I have a problem. my hashed password values are not matching when retrieving salt value from database.


  1. User enters username and password.
  2. Collect the username and password through POST.
  3. Generate a random salt value Add the salt value onto the end of the password value(entered by user). And hash the full value.
  4. Insert username, salt,hashedpassword and original password into database (just for testing)

    if (isset($_POST["usernameReg"]) && isset($_POST["passwordReg"])){
     // filter everything but numbers and letters
    $username = preg_replace('#[^A-Za-z0-9]#i', '', $_POST["usernameReg"]); 
    $password = preg_replace('#[^A-Za-z0-9]#i', '', $_POST["passwordReg"]); 
    $salt = openssl_random_pseudo_bytes(1024);
    $hashedPassword = hash('sha256', $password.$salt);
    //$hashedPassword1 = hash('sha256', $password);
    $query = "INSERT INTO users (username, salt, hashedPassword, password) VALUES (:username, :salt, :hashedPassword, :password)";
    $statement = $pdoConnection->prepare($query);
    $statement->bindValue(':username', $username, PDO::PARAM_STR);
    $statement->bindValue(':salt', $salt, PDO::PARAM_STR);
    $statement->bindValue(':hashedPassword', $hashedPassword, PDO::PARAM_STR);
    $statement->bindValue(':password', $password, PDO::PARAM_STR);



  1. User enters username and password.
  2. Collect the username and password through POST.
  3. Check the username exists in the database.
  4. Get the salt value for that username from the database and add it to the end of the password entered by the user in the login form. Hash this value and store it into $_SESSION["newHashedValue”] variable.(for testing)
  5. Retrieve the original hashedValue from the database. Store it in $_SESSION[" dbHashedValue”] and compare values.
  6. If the values match then we know the login password is correct. Problem: these values do not match and they should because im entering the same login details.

    if (isset($_POST["username"]) && isset($_POST["password"])){ $username = preg_replace('#[^A-Za-z0-9]#i', '', $_POST["username"]); $password = preg_replace('#[^A-Za-z0-9]#i', '', $_POST["password"]);

        //check if this username and password exist in our database and are therefore valid
        $query = "SELECT * FROM users WHERE username=:username LIMIT 1";
        $statement = $pdoConnection->prepare($query);
        $statement->bindValue(':username', $username, PDO::PARAM_STR);
        while($row = $statement->fetch()){
            $saltPassword = $password.$row["salt"];
            $newHashedValue = hash('sha256', $saltPassword);
            $dbHashedValue = $row["hashedPassword"];
            //these two values are not matching but they should match
            $_SESSION["newHashedValue"] = $newHashedValue;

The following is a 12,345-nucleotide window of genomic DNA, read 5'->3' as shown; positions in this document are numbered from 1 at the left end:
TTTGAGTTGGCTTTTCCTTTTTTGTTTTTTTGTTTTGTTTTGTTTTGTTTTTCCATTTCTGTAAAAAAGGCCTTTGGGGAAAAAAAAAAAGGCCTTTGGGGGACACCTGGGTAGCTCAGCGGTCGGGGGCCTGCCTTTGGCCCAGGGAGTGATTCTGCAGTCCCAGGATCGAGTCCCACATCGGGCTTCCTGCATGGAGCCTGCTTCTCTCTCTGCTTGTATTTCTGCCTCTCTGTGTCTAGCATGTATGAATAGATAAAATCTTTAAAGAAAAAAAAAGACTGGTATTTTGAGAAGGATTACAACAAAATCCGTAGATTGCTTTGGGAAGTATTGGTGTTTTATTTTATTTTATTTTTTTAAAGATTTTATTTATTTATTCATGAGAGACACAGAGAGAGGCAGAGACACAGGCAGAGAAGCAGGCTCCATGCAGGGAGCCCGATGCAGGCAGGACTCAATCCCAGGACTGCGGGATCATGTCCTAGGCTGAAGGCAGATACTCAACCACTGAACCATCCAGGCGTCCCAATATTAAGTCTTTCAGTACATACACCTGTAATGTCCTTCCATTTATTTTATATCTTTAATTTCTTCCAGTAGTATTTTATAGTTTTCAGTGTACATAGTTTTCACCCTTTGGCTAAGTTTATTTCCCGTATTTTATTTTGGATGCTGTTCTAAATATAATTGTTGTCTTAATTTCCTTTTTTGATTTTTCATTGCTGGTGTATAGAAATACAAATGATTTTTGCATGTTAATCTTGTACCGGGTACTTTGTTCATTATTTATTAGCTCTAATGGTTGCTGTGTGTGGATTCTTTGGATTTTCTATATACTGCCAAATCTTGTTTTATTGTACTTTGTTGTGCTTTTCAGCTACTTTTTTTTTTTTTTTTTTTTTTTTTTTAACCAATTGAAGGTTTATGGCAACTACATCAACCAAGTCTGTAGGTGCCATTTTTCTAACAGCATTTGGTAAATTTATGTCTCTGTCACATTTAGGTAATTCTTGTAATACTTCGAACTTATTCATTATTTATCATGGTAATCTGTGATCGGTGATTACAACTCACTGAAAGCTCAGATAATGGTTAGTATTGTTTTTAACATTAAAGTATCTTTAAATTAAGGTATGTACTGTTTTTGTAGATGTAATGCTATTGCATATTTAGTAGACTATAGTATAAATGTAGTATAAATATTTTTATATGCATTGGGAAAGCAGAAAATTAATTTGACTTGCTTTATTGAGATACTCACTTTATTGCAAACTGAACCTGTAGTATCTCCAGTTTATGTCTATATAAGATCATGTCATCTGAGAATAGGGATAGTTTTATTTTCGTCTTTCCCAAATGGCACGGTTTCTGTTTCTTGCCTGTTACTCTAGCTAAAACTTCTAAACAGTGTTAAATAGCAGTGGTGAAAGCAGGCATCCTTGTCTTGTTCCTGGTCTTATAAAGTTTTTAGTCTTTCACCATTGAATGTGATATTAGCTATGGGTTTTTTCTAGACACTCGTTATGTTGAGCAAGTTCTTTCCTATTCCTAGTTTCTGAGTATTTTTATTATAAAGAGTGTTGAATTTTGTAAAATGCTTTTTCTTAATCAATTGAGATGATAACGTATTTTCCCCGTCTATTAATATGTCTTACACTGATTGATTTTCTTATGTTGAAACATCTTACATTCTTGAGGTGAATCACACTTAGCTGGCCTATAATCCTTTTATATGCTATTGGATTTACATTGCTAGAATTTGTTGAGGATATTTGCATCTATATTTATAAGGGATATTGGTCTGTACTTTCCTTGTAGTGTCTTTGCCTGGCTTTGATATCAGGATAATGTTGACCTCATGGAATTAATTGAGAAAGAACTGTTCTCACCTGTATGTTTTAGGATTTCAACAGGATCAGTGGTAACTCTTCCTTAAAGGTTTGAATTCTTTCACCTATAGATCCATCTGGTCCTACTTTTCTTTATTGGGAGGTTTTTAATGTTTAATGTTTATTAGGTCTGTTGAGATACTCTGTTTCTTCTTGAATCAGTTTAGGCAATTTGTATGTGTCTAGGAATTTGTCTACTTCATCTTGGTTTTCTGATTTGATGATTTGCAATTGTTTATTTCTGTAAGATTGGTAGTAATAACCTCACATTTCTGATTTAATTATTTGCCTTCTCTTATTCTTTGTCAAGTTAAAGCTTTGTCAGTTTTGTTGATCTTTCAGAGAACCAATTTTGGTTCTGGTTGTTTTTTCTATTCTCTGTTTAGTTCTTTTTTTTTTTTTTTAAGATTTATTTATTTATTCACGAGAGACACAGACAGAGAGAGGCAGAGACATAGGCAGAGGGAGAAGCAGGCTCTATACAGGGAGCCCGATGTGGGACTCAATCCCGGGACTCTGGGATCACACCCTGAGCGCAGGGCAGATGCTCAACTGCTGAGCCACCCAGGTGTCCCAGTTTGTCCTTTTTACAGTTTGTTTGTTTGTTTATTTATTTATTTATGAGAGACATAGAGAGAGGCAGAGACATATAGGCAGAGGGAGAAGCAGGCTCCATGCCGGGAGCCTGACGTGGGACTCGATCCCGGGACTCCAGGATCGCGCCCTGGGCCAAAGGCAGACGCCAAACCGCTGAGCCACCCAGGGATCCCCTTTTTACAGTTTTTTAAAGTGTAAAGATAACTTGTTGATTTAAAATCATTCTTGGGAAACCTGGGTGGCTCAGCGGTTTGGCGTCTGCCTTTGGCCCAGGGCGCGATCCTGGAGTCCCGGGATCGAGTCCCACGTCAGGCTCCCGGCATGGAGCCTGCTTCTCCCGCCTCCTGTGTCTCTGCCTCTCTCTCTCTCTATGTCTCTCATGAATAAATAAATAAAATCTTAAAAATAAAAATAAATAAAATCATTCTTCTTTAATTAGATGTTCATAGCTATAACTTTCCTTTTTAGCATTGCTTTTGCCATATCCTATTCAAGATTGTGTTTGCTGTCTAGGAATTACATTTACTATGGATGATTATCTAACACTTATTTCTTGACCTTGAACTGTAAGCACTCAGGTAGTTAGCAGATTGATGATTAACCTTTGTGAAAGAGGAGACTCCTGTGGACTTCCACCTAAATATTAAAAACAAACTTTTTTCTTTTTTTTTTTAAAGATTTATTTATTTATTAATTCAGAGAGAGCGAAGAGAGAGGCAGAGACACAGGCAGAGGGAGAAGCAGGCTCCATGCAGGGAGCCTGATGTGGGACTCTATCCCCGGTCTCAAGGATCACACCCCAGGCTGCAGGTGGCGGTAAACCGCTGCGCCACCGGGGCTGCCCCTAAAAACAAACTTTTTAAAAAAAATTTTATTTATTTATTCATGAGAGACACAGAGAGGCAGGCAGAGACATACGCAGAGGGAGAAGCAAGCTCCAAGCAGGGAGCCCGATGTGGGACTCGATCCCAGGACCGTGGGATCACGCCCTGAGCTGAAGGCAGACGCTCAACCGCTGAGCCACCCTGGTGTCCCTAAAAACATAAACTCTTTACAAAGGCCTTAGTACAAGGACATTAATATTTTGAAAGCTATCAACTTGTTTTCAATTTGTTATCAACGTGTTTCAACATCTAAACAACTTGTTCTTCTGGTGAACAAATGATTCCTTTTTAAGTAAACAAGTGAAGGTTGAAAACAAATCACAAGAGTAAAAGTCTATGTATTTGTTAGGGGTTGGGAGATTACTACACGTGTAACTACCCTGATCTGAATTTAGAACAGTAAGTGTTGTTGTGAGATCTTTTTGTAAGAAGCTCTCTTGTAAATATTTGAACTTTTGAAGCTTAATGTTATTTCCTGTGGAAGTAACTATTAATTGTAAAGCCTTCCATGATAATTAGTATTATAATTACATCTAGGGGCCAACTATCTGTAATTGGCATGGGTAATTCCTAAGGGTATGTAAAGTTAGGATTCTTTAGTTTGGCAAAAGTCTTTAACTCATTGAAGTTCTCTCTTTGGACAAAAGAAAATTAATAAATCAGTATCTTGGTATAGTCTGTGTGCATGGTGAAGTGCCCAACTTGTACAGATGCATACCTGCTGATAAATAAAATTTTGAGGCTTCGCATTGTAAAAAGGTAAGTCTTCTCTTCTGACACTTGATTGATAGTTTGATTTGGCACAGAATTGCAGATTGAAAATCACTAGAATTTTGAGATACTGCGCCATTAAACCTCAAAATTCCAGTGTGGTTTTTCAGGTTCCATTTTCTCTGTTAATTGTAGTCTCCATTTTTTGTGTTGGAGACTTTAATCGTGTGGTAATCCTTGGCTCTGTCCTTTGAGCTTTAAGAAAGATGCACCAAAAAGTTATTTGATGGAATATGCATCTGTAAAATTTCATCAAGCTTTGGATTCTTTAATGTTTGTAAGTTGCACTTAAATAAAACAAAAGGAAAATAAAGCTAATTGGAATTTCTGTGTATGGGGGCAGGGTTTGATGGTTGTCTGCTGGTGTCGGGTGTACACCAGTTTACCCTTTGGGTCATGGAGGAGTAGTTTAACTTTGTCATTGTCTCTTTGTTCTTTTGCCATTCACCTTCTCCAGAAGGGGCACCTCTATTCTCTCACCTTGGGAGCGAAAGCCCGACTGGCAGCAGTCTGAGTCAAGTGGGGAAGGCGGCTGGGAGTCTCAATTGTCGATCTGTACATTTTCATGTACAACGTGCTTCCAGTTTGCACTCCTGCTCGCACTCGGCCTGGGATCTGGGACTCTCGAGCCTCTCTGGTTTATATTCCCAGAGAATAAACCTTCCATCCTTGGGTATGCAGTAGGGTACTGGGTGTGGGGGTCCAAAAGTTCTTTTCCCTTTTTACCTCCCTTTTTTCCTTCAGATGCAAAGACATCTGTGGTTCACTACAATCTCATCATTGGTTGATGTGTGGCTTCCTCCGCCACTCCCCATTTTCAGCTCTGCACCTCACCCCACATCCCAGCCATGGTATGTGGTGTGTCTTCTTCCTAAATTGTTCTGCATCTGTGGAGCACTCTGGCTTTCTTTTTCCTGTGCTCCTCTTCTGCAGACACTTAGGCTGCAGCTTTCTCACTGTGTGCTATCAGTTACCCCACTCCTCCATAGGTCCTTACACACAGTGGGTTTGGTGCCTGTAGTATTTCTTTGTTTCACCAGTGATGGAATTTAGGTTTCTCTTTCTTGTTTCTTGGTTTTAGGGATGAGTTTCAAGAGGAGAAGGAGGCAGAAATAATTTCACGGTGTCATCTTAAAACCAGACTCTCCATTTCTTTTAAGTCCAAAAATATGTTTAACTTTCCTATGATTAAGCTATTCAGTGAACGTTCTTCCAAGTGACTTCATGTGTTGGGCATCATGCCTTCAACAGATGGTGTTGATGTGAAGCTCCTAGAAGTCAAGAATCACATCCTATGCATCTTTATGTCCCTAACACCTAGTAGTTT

$_SESSION["dbHashedValue"] = $dbHashedValue;


stored in database

  • That should be impossible. Can you please check if the columns hashedPassword and salt are long enough to store your information? Maybe your salt or hash are being cut off at one point which would ruin everything. Keep in mind salt should be of length 2048 and not 1024. – Cârnăciov Feb 26 '16 at 16:22
  • How are your database columns set up? Is there enough room to store the full hash? – Gavin Feb 26 '16 at 16:24
  • 1
    Just use password_hash and password_verify. – Alexander O'Mara Feb 26 '16 at 16:26
  • 1
    @Sarah Yes, but PHP 5.4 is already end-of-life. There are polyfills for obsolete PHP versions though, here's one: github.com/ircmaxell/password_compat – Alexander O'Mara Feb 26 '16 at 20:58
  • 1
    @Sarah PHP 5.4 isn't currently receiving security updates, I don't know if there are presently any unpatch vulnerabilities, but I generally don't recommend using obsolete versions of PHP. As for which is otherwise more-secure, see SHA512 vs. Blowfish and Bcrypt [closed] (password_hash presently uses Bcrypt with a cost of 10). – Alexander O'Mara Feb 26 '16 at 22:12
$salt = openssl_random_pseudo_bytes(1024); //will generate 2048 chars since a character is half a byte.

Will generate a string of 2048 characters. Therefore the solution is to either increase the size of your salt column to 2048 which is sort of overkill, or generate 32 bytes which will be 64 characters.

$salt = openssl_random_pseudo_bytes(32); //will generate 64 chars

More info on the function here http://php.net/manual/en/function.openssl-random-pseudo-bytes.php

The sha256 hash is of length 64 so the hashedPassword column should be of length 64.(as the name suggests, 256 bits = 32bytes = 64 characters)


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